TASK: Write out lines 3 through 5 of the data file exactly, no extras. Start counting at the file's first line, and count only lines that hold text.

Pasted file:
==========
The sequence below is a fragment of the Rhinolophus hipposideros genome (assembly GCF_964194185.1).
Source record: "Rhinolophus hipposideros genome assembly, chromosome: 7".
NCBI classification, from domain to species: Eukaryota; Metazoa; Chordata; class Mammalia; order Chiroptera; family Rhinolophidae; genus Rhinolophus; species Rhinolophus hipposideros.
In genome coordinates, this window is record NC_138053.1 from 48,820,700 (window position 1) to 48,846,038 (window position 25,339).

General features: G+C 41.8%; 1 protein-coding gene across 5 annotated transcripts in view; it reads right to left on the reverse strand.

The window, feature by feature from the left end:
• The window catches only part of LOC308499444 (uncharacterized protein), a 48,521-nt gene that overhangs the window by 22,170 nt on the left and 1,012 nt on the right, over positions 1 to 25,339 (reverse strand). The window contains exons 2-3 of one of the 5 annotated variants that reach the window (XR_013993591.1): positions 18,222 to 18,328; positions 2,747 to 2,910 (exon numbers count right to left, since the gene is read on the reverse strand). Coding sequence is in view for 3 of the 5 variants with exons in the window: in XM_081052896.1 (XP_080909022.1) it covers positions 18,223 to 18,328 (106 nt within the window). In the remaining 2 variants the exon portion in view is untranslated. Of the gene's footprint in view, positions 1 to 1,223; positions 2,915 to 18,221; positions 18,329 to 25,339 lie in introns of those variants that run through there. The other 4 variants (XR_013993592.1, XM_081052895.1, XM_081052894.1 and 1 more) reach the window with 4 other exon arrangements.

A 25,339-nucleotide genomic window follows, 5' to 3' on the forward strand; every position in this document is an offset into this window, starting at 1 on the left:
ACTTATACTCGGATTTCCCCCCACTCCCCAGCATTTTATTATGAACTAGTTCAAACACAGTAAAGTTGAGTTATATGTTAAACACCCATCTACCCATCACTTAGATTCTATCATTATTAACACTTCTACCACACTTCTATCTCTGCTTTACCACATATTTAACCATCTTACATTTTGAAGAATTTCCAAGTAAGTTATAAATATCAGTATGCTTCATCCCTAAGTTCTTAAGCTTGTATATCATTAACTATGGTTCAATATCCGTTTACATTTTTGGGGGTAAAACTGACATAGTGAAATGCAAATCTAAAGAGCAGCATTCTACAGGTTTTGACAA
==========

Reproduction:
NCBI classification, from domain to species: Eukaryota; Metazoa; Chordata; class Mammalia; order Chiroptera; family Rhinolophidae; genus Rhinolophus; species Rhinolophus hipposideros.
In genome coordinates, this window is record NC_138053.1 from 48,820,700 (window position 1) to 48,846,038 (window position 25,339).

General features: G+C 41.8%; 1 protein-coding gene across 5 annotated transcripts in view; it reads right to left on the reverse strand.